, but they’re so misleading with previews, it could be Jen, or someone less expected.

Petrozza is really off the radar. He seemed to be in a class with Matt, yet now appears quietly competent and thoughtful. Could it really end up Petrozza versus one of the girls? Probably not, but he seems almost a wildcard.

At any rate, the show doesn’t seem so great this year, but apart from giving us contestants who are more seriously qualified and less cast to expected parts, I’m not quite sure what I’d do to help it.

Beware of Global Cooking!

You know, I love Hell’s Kitchen, notwithstanding how boring it’s been this year, and the lack of evidence that any of the cast – face it, they’re cast – are qualified to win (which may be good acting and editing, after Heather and Rock were too obvious, even before Rock’s win was leaked). I also loved the first season of the American version of Kitchen Nightmares. Both are more about business than cooking, especially the latter. Gordon Ramsay is a big part of the reason they are good.

Thus it’s sad to see him completely losing it, assuming he’s not being quoted wrongly or out of context. There are plenty of reasons to use local and iin-season, even emphasize it. One of those would be marketing. Good business. However, in addition to the questionable hype about “carbon footprint” and debunked global warming hysteria that’s all about grabbing power, the more efficient production, greater variety, and global flow of food has been a boon to human health and longevity.

I meant to add that I lose a lot of respect for anyone who goes all “there ought to be a law” over something

, because no, there ought to be very few laws. To suggest that it’s in any way acceptable to fine restaurants over the seasonality of what they serve is heinous at best.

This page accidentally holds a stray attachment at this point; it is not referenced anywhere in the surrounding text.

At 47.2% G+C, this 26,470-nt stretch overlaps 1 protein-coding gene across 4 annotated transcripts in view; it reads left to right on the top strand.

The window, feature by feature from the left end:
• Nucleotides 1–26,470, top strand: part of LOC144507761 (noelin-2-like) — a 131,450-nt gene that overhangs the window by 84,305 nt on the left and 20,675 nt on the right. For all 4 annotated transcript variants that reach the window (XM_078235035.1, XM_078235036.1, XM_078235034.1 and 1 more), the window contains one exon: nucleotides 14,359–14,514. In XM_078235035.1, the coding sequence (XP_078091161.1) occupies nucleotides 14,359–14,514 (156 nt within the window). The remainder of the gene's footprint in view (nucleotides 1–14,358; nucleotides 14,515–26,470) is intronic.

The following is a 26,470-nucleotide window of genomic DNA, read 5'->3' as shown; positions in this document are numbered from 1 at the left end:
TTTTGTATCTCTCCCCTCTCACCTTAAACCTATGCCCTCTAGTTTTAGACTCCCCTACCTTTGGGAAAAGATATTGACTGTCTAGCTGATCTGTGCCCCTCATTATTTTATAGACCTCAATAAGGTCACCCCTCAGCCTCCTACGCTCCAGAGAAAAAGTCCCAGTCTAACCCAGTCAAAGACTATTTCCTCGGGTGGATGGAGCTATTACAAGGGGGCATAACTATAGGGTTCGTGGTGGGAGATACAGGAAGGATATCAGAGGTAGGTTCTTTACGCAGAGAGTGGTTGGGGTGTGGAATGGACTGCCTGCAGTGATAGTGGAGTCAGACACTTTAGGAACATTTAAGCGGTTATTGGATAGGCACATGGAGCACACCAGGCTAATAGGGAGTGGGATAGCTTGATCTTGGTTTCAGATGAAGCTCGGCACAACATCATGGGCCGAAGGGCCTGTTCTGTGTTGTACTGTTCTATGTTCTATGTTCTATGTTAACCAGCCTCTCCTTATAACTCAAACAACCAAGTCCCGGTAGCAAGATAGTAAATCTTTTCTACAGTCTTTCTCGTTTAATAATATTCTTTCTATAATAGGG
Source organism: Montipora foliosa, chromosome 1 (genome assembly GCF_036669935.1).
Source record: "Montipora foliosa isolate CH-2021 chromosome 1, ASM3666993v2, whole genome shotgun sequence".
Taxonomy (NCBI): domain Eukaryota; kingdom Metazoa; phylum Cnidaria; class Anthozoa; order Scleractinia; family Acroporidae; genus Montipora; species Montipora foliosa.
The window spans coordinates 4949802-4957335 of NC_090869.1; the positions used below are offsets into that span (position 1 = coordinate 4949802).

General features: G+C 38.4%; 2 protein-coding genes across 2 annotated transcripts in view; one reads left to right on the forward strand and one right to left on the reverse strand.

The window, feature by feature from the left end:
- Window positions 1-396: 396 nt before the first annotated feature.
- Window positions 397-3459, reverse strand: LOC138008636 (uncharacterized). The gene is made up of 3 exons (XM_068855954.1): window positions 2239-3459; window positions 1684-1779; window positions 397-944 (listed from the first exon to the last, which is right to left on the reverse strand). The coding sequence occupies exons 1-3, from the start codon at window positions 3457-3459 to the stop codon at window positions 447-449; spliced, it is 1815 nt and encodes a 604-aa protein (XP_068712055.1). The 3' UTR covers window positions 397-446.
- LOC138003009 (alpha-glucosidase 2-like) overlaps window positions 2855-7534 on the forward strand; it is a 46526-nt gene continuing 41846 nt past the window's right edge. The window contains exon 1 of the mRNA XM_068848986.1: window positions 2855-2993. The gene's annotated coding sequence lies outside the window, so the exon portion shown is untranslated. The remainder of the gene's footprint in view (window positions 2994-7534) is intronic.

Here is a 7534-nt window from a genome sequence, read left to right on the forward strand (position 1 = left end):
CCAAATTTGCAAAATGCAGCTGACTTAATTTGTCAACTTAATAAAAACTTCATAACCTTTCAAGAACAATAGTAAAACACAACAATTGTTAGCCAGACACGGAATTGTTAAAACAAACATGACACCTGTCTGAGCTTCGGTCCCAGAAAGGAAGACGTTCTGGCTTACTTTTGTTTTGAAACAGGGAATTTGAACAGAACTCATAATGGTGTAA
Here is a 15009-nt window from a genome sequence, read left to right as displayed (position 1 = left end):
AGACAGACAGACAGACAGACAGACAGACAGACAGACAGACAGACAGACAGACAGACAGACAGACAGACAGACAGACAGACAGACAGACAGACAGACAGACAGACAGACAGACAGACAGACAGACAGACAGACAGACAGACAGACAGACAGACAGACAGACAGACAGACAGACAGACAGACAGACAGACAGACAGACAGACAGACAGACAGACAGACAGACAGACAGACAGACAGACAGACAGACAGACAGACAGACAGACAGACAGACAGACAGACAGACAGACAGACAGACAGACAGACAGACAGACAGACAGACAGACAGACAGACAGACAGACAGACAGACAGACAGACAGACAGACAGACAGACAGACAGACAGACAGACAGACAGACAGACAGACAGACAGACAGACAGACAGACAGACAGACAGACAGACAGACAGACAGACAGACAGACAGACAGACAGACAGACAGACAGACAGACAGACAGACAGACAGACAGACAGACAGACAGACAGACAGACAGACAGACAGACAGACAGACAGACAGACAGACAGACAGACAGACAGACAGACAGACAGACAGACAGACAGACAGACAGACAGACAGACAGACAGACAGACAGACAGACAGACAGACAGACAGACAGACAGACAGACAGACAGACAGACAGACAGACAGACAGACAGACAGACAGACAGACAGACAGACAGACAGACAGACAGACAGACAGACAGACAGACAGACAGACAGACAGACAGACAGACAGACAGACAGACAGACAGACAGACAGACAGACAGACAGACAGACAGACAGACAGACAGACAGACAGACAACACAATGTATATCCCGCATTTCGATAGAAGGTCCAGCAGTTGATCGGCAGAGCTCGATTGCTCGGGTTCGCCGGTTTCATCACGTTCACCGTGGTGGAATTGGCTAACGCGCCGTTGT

Beth’s Banana Bread

I’ve been meaning for ages to post this guest recipe courtesy of Beth Mauldin. I’ve used it many times as my preferred banana bread recipe since she sent it to me over a year ago.

It’s also flexible. I’ve substituted a little corn flour into it, which gave it a grainier, almost dry result, which turned out especially good for banana bread french toast. The amount of banana can vary significantly and it’ll still be good. It can be doubled readily, as I did with the latest batch. I ran out of brown sugar, so for the two it was one part brown to almost three parts white sugar, plus a squirt of honey. I also added an extra egg, making it an egg and a half per loaf (large eggs, not extra large as I normally prefer – again, it’s not exacting). The dough was the least wet I have ever seen, with the modified double batch, puffed up higher than normal, and gave a delicious result.

Let’s get to it…

Beth Mauldin’s Banana Bread

2 1/2 cups flour
1/2 cup brown sugar
1/2 cup sugar
3 1/2 teaspoons baking powder
1 teaspoons salt
3 tablespoons vegetable oil
1/3 cup milk
1 egg
1 1/2 cups bananas (usually somewhere near 2 bananas)

Mix all the dry ingredients together.

Add in the oil, milk and egg, mix, then add and mix in the bananas last.

Bake in a loaf pan, greased as appropriate, at 350 for 55 – 60 minutes. I find it’s usually shorter, but it’ll depend on the foibles of your oven.